I’ve said before that I’m a huge fan of this beer, and of Anderson Valley in general. In fact, I’d probably say that the Summer Solstice is my favorite summer beer. Normally that would be the highest praise someone could give a beer, since most people drink the majority of their beer in the summer. But since I’m a notorious booze-bag, it falls into the category of “pretty solid compliment.”
Smooth. Our Summer Solstice Seasonal Ale is a slightly sweet, malty session beer with a creamy mouth feel and clean finish. With hints of caramel in the nose and a touch of spice, it’s become affectionately known as “cream soda for adults”. The unique flavors and superior drinkability make for the ultimate refreshment on a hot summer day.
BITTERNESS: 6 IBU
MALTS: Pale Two-Row, Crystal (40L and 80L)
Your Beer Advocate scores come in at 83 (public) and 85 (bros), respectively. That’s about I’d expect from BA on a pretty well-tread style. As far as cream ales, go I’d hold this up as the standard-bearer for the style. I enjoy the Sixpoint Sweet Action, but I find that AVBC’s definition of a “cream soda for adults” is what I’m looking for when I pick up a cream ale.
Appearance: Dark amber/copper in color with an off-white head of about an inch that fades quickly with minimal lacing. The beer is nice and clear.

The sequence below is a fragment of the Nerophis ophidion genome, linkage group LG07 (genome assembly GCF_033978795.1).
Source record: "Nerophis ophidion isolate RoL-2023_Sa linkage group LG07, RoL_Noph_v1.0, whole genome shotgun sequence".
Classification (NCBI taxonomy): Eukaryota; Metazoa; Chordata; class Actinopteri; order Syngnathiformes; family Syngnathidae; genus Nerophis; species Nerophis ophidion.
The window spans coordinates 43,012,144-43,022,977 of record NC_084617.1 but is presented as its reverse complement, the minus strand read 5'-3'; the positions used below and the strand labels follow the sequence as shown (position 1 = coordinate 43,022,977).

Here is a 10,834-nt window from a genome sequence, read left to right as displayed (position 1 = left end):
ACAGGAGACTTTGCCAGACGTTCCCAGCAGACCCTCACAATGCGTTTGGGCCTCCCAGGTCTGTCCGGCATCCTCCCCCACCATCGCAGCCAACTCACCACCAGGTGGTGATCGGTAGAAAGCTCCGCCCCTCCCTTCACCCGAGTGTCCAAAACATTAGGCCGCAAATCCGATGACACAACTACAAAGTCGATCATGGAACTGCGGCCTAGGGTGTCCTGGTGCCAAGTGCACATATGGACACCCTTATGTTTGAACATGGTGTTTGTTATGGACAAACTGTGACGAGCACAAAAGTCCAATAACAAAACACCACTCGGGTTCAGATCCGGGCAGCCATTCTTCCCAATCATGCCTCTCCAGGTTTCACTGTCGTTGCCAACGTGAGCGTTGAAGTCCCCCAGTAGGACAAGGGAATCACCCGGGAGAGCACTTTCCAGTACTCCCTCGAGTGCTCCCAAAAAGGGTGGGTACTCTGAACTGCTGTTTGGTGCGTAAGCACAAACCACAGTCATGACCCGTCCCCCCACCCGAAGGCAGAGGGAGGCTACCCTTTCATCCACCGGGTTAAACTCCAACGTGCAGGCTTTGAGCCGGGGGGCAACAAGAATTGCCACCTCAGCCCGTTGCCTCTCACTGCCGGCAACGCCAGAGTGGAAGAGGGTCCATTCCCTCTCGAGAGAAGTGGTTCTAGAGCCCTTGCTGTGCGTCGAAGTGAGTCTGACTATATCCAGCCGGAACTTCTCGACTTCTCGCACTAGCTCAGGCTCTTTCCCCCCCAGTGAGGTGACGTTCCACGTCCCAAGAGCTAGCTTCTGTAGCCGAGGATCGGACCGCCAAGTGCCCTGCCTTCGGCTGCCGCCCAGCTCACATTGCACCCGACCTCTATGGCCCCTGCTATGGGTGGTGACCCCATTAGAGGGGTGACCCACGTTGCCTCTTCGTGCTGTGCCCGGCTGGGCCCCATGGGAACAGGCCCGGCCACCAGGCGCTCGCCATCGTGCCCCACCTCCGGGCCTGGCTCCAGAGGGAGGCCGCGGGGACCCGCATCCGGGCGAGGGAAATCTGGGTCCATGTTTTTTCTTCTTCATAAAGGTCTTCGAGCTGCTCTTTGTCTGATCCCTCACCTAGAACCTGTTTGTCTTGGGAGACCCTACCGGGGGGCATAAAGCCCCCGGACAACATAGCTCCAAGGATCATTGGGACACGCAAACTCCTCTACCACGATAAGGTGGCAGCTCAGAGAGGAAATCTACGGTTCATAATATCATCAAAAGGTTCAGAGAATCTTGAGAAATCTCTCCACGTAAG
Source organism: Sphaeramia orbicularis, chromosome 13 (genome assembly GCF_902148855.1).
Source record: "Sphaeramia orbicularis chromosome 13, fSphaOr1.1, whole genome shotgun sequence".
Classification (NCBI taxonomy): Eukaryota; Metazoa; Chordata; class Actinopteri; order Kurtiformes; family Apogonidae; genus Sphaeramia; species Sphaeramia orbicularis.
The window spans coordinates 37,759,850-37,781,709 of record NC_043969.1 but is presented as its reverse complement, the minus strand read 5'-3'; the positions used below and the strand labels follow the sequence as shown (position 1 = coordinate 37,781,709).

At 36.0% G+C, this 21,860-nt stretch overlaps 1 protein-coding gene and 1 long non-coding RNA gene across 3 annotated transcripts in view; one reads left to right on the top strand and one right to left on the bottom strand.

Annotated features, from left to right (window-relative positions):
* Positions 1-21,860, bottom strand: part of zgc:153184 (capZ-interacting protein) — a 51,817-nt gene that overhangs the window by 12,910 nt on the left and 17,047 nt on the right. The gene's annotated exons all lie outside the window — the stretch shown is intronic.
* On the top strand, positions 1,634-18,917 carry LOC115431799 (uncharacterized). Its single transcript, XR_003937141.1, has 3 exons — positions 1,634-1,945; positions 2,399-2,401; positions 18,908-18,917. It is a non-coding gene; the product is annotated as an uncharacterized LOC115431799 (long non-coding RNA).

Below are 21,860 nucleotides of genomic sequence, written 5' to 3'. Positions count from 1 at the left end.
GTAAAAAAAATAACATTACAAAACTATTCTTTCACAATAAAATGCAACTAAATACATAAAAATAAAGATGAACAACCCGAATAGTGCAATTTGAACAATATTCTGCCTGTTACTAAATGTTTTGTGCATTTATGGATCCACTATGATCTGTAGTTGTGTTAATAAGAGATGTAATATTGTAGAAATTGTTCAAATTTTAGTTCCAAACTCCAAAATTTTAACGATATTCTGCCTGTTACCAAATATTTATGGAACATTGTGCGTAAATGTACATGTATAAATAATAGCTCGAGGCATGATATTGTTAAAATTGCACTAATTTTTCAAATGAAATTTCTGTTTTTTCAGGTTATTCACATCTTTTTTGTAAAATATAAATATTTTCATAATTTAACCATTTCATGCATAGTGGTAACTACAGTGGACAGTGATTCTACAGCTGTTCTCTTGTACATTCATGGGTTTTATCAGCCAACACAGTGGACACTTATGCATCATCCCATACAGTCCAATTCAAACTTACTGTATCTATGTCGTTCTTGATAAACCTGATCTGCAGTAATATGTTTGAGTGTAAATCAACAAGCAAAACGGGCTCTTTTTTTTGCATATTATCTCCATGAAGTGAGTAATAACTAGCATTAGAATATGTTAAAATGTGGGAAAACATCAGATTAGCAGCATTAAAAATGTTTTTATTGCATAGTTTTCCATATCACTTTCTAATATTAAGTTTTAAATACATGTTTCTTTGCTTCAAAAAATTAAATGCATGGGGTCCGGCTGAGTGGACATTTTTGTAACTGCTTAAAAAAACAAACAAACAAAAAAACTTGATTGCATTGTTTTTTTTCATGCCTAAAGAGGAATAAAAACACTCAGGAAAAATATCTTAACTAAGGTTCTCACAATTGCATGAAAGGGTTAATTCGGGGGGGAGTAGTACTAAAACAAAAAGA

Smell: Caramel and toffee are the predominant smells with a little hint of fruitiness that is almost like apples. A little bready, too.
Taste: Creamy and sweet without being too sweet. There’s the breadiness, caramel and toffee that I mentioned in the smell. The hops take a backseat here, but they keep the beer from being too sweet. Vanilla, too. I almost forgot the vanilla. It’s probably my favorite aspect of the taste and what I feel separates the Summer Solstice from other cream ales.
Mouthfeel: Creamy in the best way. Not viscous and not thin. Just the right amount of carbonation. It coats your tongue slightly leaving the little hint of vanilla sweet behind. Clean finish.
Final Verdict: 4.5 out of 5. Buy (a lot of) it.
Summer is a time of a lot of pale ales, light lagers, and maybe a few IPAs. The summer ales dominate the shelves and by the time the Octoberfest beers start hitting shelves in August (August! REALLY?!), I’m about ready to move on. My only regret with the fleeting Summer is the slow disappearance of the bright orange cans of Summer Solstice. I’d recommend dropping your hard-earned scratch to go grab this beer. It’s a welcome change. Because even if all you’re drinking is craft brews, if you’re drinking the same ones or the same styles you can get burnt-out on them. Not everything in the summer needs to be lemon-flavored, after all.